At its meeting on Wednesday, the Kansas Board of Regents approved the university’s request to create the new school, which will become the College of Fine Arts’ fourth school.
The school will encompass all concentrations of the Bachelor of Applied Arts (BBA) program in Media Arts, including animation, audio production, filmmaking, and game design. The BAA program, hosted at Shocker Studios at WSU South, was established in 2017.
Justin Rorabaugh, director of Shocker Studios, said the program has already exceeded five-year enrollment expectations over the past two years – with around 270 students.
With that growth in mind, Rorabaugh said the formation of the new school supports future growth and gives the media arts curriculum a more concrete place at the WSU.
“Formalization [of the School of Digital Arts] provides greater tenure for students, faculty and staff, as well as community partners, âsaid Rorabaugh. âHaving a formalized school structure also allows for easier alignment within the existing university system. “
The identity of the students was also a determining factor in the movement, he said.
âStudents benefit from a stronger sense of belonging. Many voted for their enthusiasm and pride in being a part of the School of Digital Arts, âsaid Rorabaugh.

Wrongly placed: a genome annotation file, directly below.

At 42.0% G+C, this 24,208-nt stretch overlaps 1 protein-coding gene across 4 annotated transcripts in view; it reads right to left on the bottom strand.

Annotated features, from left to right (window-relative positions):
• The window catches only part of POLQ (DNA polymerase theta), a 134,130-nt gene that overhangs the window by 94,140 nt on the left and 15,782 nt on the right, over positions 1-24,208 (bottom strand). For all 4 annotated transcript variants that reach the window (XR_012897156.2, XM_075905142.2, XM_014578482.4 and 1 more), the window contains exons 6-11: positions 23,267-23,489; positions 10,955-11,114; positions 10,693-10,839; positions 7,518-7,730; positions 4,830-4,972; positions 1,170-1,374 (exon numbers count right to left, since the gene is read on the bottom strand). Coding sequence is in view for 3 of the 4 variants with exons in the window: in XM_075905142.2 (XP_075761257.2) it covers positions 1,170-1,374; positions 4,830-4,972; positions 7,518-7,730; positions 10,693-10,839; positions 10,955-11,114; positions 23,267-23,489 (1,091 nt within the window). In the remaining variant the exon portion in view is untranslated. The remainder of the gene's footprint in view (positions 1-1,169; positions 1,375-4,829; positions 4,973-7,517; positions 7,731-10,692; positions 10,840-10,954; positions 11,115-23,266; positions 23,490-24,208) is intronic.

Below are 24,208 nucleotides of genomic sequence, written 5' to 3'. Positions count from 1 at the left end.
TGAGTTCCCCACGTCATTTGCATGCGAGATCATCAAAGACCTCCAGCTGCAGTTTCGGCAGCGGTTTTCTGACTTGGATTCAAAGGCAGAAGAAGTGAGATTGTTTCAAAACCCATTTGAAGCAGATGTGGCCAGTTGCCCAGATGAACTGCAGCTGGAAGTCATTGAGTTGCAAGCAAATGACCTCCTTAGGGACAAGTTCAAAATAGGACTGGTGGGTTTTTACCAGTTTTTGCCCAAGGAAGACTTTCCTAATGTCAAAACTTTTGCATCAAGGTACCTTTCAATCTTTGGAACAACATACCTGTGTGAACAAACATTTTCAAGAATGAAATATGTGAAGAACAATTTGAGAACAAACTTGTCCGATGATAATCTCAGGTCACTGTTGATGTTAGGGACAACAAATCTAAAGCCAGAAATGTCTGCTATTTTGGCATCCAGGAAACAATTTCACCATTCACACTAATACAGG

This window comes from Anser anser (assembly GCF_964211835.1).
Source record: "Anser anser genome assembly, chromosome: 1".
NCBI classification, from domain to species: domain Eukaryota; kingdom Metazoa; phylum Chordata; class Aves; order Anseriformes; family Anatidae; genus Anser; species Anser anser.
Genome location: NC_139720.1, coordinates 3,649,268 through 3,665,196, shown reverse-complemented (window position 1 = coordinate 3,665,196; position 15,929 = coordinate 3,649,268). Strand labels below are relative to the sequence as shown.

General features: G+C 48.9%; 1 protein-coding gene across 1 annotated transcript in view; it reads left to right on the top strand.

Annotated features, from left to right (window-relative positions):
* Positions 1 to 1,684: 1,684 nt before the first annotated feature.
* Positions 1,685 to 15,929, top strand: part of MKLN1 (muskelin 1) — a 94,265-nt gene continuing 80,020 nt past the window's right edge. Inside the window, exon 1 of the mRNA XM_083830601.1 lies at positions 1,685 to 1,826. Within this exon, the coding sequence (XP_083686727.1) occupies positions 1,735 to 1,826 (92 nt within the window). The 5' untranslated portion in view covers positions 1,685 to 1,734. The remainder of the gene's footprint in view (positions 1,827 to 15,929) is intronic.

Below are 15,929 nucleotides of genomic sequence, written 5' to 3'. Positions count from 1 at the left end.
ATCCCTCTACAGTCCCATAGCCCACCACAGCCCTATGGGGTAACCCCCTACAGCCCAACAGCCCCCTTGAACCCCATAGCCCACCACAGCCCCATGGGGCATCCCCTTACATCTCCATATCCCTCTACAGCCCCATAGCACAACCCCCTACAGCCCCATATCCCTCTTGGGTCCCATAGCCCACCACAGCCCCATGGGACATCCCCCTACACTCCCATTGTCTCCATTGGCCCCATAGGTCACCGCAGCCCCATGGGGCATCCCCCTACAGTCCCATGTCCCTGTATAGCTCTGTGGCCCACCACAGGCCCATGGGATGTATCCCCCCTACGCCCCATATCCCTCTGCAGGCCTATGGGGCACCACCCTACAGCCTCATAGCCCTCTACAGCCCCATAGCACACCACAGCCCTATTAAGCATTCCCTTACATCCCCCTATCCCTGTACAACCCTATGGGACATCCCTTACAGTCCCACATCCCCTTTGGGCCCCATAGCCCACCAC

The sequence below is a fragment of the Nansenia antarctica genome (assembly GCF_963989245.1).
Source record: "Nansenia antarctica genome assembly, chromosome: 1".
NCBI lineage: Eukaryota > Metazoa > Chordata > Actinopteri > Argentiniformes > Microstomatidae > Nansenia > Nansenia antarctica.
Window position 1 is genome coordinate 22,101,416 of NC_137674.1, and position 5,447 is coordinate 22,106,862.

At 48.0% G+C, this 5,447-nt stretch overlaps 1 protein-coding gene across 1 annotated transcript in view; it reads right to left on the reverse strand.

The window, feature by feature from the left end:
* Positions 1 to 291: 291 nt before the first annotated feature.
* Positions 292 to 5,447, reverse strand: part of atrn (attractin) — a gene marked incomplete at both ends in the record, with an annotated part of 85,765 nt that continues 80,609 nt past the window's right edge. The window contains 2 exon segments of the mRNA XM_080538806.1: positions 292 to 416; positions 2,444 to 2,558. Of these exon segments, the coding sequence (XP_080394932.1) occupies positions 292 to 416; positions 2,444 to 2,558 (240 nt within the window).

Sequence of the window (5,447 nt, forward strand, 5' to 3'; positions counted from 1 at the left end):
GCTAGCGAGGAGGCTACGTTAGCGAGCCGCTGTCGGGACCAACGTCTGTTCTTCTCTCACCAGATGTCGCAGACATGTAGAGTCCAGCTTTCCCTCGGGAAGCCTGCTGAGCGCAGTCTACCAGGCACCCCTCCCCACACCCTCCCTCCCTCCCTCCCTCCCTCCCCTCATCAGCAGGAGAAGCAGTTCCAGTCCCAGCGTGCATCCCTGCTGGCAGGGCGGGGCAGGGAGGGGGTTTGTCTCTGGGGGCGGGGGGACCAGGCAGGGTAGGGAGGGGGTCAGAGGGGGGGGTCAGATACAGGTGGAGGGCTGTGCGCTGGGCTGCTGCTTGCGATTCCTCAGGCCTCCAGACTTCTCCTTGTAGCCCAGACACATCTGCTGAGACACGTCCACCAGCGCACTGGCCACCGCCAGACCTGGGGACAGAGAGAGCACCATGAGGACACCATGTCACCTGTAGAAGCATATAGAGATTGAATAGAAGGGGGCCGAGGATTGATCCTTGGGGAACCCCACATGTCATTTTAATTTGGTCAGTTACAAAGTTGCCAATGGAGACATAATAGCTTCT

Prior to the school’s formation, Rorabaugh said he and staff had already explored new media arts degree options. But the new school should help ease that process, he said.
The new School of Digital Arts won’t be officially designated until the next fiscal year, but university officials are working to release the course catalog as soon as possible. WSU also wants to market the program to new students who may enroll in fall 2020.
The dean of the College of Fine Arts, Rodney Miller, said the new school is a step towards supporting the media arts industry in the city and state.
âWhat we are doing at Shocker Studios is nothing less than laying the groundwork for building a media technology industry in Wichita and greater Kansas,â he said. âIt will diversify and improve both the Wichita economy and the workforce we attract to this great metropolitan area. “
The university says media arts students have had the opportunity to work on projects for real-world clients before, including Spirit AeroSystems, the Wichita Police Department, and Snoop Dogg.